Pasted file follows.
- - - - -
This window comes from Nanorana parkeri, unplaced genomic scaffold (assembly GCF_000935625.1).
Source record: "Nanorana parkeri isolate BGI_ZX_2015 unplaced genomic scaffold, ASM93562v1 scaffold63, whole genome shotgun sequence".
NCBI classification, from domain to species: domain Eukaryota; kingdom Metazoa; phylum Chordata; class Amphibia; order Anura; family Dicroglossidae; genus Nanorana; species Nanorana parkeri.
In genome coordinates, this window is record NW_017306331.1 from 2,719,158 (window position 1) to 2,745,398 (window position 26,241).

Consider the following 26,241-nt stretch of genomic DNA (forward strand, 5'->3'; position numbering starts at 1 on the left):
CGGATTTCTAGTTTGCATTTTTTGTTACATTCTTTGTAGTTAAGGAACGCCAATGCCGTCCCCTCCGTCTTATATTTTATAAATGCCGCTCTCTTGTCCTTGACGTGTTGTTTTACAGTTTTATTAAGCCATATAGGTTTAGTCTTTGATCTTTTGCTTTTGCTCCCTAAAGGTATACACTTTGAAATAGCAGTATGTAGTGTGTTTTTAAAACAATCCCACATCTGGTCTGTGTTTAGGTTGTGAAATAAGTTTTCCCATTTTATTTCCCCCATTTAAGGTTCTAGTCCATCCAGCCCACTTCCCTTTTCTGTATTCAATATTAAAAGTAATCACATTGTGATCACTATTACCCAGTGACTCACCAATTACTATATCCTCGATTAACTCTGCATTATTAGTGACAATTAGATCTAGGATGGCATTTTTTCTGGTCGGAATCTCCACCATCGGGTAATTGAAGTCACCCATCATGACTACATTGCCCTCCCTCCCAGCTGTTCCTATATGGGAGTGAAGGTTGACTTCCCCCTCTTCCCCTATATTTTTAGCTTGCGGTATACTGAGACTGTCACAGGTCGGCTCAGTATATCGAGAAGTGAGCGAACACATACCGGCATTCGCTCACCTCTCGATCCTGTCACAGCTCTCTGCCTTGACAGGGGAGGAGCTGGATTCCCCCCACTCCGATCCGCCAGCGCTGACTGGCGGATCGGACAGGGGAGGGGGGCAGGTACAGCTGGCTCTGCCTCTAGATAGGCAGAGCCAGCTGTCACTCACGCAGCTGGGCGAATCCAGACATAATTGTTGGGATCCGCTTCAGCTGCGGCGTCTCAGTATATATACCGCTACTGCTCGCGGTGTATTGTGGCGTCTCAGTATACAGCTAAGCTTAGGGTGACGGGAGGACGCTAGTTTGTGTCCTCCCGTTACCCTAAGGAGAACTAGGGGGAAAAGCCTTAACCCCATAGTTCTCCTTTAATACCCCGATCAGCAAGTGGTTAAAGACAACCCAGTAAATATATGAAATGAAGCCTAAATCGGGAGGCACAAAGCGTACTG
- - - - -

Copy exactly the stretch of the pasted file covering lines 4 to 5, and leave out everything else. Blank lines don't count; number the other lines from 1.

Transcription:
In genome coordinates, this window is record NW_017306331.1 from 2,719,158 (window position 1) to 2,745,398 (window position 26,241).

Consider the following 26,241-nt stretch of genomic DNA (forward strand, 5'->3'; position numbering starts at 1 on the left):